Recently, vegan diets have experienced an increase in popularity, thanks, in part, to celebrities like Zac Effron, Benedict Cumberbatch and Beyonce, to name a few. This diet has been trending, but it’s not just a celebrity-inspired fad, it has more health benefits such as:
- higher content of fibre, folic acid, vitamins C and E, potassium, magnesium and many phytochemicals;
- many of the foods are rich in unsaturated fats;
- contain less saturated fat and cholesterol and more dietary fibre;
- vegans tend to be slimmer, have lower serum cholesterol and lower blood pressure, reducing their risk of heart disease.
Unfortunately, veganism may pose some health threats. In this article, we’ll discuss the possible risks and how to avoid the pitfalls commonly associated with such a diet.
Specific nutrients are lacking or hard to find in an exclusively plant-based diet. As vegans, we should keep an eye on vitamins (like B12 and A), minerals (such as calcium, iron and zinc), long-chain fatty acids (omega 3), other polar lipids and a balanced amino acid spectrum.
Vitamin Deficiencies on a vegan diet
The vegan diet is usually very low in vitamin B12 and A. Because these vitamins are lacking in plant-based foods, it is hard for the body to get enough to absorb from them.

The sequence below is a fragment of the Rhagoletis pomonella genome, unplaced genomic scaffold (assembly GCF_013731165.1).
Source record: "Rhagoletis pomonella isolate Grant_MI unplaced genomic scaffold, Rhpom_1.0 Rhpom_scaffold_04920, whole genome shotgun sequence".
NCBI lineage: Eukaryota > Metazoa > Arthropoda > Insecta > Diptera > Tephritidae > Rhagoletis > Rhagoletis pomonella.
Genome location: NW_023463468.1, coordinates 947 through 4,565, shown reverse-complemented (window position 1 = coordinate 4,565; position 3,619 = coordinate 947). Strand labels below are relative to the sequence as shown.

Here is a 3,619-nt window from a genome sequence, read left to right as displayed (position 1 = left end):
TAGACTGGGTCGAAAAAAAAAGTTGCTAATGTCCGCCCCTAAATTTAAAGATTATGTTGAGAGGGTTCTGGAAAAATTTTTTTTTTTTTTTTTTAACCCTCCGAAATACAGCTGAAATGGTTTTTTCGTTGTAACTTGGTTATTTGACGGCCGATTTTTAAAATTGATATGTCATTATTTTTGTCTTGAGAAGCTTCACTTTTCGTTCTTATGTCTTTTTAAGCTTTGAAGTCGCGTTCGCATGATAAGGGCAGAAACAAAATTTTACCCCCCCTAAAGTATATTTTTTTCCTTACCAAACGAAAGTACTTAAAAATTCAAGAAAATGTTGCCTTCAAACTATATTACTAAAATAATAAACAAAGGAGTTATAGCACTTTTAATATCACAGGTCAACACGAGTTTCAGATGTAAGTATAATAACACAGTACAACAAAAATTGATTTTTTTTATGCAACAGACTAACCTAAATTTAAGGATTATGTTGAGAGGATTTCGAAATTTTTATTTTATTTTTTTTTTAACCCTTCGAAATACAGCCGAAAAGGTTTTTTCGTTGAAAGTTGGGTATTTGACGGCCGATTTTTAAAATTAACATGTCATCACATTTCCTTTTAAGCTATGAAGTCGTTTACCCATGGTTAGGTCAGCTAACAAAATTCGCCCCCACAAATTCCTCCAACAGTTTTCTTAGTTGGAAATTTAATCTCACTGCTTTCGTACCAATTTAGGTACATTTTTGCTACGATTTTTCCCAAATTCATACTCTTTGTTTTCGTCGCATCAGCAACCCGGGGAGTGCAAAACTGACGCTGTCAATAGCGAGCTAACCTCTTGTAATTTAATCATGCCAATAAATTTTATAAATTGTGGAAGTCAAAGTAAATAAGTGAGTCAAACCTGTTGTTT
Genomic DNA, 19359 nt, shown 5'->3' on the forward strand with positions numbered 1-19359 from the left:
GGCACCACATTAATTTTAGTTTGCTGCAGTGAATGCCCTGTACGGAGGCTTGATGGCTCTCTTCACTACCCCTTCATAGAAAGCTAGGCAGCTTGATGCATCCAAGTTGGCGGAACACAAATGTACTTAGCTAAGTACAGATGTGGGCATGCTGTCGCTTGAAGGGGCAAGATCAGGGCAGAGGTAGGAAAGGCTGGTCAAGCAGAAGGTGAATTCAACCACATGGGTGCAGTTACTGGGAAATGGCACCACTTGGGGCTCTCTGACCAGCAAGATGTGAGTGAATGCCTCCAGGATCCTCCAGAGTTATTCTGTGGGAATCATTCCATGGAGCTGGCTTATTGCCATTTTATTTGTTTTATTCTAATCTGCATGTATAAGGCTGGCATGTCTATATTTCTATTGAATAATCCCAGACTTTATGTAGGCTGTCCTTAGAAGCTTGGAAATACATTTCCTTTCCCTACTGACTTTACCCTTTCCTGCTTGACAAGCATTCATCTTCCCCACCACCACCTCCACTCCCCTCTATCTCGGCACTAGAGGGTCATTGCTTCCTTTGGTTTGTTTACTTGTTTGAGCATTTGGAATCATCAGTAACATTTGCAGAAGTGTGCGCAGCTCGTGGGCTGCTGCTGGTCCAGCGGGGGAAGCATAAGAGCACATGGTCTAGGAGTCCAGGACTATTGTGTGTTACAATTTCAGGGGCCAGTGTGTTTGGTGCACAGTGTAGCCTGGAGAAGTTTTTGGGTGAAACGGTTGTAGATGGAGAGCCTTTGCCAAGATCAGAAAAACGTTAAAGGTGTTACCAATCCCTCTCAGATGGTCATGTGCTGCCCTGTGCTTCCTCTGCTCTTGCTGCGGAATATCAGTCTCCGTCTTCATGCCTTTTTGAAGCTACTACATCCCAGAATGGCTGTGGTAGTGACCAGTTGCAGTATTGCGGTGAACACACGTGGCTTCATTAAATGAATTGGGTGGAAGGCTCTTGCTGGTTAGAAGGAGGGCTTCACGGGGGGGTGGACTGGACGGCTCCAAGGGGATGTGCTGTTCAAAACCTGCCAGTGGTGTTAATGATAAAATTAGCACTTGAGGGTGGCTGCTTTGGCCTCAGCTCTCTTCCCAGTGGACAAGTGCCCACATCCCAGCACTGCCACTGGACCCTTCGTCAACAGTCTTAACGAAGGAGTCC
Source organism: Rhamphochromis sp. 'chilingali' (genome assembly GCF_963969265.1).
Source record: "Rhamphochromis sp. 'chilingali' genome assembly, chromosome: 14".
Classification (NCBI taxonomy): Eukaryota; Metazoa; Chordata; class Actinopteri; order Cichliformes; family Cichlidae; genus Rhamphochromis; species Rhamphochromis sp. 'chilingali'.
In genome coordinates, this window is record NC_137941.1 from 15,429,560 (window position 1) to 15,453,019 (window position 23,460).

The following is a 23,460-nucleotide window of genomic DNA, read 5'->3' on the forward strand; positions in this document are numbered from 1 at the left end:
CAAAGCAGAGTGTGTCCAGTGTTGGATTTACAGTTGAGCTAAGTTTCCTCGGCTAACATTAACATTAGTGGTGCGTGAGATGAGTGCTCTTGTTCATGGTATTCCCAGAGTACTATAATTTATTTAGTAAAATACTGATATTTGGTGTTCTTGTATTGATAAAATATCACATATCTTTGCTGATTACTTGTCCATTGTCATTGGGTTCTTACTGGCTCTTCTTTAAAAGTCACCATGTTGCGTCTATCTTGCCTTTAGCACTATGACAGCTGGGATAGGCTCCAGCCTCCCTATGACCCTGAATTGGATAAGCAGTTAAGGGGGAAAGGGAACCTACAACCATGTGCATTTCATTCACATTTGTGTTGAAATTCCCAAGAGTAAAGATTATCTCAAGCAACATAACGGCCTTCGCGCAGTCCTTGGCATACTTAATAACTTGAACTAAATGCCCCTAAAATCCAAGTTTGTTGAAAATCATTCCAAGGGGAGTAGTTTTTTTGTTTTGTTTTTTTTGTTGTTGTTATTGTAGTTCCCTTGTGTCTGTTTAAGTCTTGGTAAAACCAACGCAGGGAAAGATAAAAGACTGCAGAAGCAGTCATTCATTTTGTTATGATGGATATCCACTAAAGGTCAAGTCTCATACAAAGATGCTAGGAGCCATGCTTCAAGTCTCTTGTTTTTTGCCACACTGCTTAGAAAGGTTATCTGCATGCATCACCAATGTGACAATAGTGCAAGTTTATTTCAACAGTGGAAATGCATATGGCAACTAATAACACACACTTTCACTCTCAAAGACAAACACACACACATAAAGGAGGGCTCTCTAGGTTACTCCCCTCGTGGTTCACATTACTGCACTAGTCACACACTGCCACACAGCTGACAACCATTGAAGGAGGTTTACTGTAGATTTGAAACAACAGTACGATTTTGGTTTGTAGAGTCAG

Vitamin B12 is the “Energy Vitamin” because it plays an essential role in the production of the red blood cells, and the proper functioning of your nervous system. It is also necessary for the production of DNA needed to make new cells. Without it, the instructions for building these cells are incomplete and cells are unable to divide.
Deficiency of vitamin B12 causes tiredness, lack of energy, muscle weakness, problems with the nervous system, pins and needles (paresthesia), disturbed vision, depression, confusion, problems with memory, understanding and judgement, anaemia, heart conditions, temporary infertility, pregnancy complications and congenital defects.
B12 is only found naturally in animal foods and yeast extracts, so supplementation is a must for vegans.
Vitamin A is vital to make sure the immune system works properly, to help with eye health and night vision and to maintain healthy teeth, bones and skin.
Although the vegan diet rarely lacks vitamin A, as it is present as beta-carotene, some vegans may need to supplement this vitamin, particularly those with recurrent respiratory system infections and poor sleep.
Our bodies convert beta-carotene into vitamin A. However, some people do not carry out this conversion easily. A good tip to increase absorption of beta-carotene from fruits and vegetables, is to consume it with a fat source, e.g. a study shows that eating a carrot with avocado or oil dressing will increase the conversion of vitamin A by almost 7 times as compared to eating carrots alone.
Vegans should keep an eye on their intake of calcium, zinc and iron. This is because these minerals are less available from plant-based food, other compounds hinder their absorption, and they are relatively scarce in the soils they are grown in.
Calcium is a crucial mineral to keep our bones and teeth healthy, help our muscles work efficiently and support the function of our nervous system.